"Äiutus" is a lullaby from the Estonian island of Kihnu.


Äiu, äiu, kõssi, kõssi,
Äiu, dear child!
Sleep to become big by the time of berry picking,
Grow to become big by the time of herding!
Sleepiness comes, sleepiness comes hooting,
dozing comes walking along the road,
sleeping comes marching!
Sleepiness comes through the door and window,
into our child’s cradle
into our child’s eye!
What good is sleep?
Sleep doesn’t give us a new coat
Sleeping doesn’t give a long shirt
Sleep sends us straying
Sleeping sends us marching.

Transcribing "Äiutus"

While the majority of Estonian traditional songs were written down in the first half of the 20th century, by the time World War II had ended, the old strata of traditional songs had survived in only a few places. One such place was the island of Kihnu. The song "Äiutus" sung by a Kihnu singer, was recorded on tape recorder by Ottilie-Olga (Olli) Kõiva and Lilia Briedis during the expedition of the Estonian Literary Museum in 1959.

"Later, I visited the island of Kihnu a lot. There was still the live song tradition to be heard and to be transcribed."
Ottilie-Olga Kõiva

Olli Kõiva became an outstanding Estonian folklorist, collector and popularizer of folklore. For a long time she was also the head of the Folklore Department (now the Estonian Folklore Archives) of the Estonian Literary Museum. She has studied Kihnu's runic songs and singers in depth. In 1965, she defended the dissertation of candidate in philology (Ph.D.) on the subject "The Tradition of the Runic Folk Song on the Island of Kihnu" as well as edited a collection dedicated to Kihnu songs, the Vana Kannel VII (1997).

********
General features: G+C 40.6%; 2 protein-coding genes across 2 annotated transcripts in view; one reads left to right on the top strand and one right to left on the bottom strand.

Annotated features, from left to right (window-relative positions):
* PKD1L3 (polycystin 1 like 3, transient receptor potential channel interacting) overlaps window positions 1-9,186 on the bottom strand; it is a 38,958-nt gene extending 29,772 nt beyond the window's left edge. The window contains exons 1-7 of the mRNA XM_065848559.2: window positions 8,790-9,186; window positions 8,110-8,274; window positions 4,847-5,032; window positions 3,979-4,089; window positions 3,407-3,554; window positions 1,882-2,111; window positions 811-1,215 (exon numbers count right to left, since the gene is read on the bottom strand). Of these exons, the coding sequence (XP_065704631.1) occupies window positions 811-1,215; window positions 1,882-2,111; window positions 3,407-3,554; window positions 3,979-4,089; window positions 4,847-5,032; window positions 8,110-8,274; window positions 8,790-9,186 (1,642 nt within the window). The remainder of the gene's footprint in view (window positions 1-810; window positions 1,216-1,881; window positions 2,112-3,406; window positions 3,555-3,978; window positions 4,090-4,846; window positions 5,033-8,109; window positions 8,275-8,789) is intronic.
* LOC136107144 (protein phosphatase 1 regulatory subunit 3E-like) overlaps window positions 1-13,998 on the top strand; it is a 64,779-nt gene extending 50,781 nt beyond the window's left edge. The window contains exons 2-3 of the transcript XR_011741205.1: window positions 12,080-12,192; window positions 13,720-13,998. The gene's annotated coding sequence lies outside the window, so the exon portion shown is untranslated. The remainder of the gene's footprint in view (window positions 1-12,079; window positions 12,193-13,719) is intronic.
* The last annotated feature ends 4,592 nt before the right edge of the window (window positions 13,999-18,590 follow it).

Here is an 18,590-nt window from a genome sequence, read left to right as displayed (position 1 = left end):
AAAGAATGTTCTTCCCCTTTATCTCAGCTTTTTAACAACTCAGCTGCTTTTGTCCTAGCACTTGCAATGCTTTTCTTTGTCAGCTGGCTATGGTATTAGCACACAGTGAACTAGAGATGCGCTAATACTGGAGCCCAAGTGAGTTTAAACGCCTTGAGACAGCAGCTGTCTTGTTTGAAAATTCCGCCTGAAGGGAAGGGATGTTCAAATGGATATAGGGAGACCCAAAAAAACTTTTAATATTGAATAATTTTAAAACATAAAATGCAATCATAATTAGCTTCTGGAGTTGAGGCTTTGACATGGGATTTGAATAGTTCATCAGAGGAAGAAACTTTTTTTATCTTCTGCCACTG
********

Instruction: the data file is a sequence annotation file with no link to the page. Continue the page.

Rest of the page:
Olli Kõiva oma tavalises kogumisvarustuses Saaremaa teel 1959. aastal
Olli Kõiva with her usual collection equipment on Saaremaa road in 1959 (photo: Ellen Liiv, source reference: ERA, Foto 4128). The image has been enhanced and coloured with

Who is a traditional folk-singer?

At that time, there was an active ongoing debate about who should be considered a traditional folk-singer (laulik in Estonian) at all. Anyone who sings along or repeats/sings the songs they have heard cannot be qualified as a folk-singer. In 1964, Kõiva published a research paper titled "On Kihnu’s traditional singers". There, Kõiva defined four conditions for a traditional singer: she/he is an active user (performer) of songs, mastering all components of the song – the melody, the words, performance practices (creator), while being proficient in using traditional forms and finished details (improviser), as well as being recognized by the community.

Anna Köster was one of the approximately ten traditional folk-singers present at Kihnu at that time who also passed us on the recording of "Äiutus".

Kiigu-liigu noot
Kihnu’s traditional folk-singer Anna Köster and folklore collector Olli Kõiva in 1975. Photo by Olav Kiis, source reference in the Estonian Folklore Archives ERA, Foto 11077. The image has been enhanced and coloured with

Anna Köster

Anna Köster, or Suaru Anni (1899–1989) from Kihnu, has the following small description dedicated to her in the Anthology of Estonian Traditional Music: "She spent all her life in the village of Lemsi in Kihnu. In her youth, the girls mostly sang [what we call] the newer strata of traditional songs while making handicrafts, and Anna Köster has also created verses in this style herself, describing the beauty of the nature around her home. Anna had had been thoughtful and modest by nature. Runic songs had been repeatedly recorded from her in the post-World War II period. Among the 49 different songs recorded, there are many wedding songs, as well as spells meant to help along with household chores and children's songs passed down in the family tradition."

Anna Köster and Kihnu Virve (Virve Köster), widely known today, were great friends. Kihnu Virve told Sulev that "Anna was very warm and helpful. She went to church, sang at weddings, was very sociable, never spoke ill of others - a very nice person."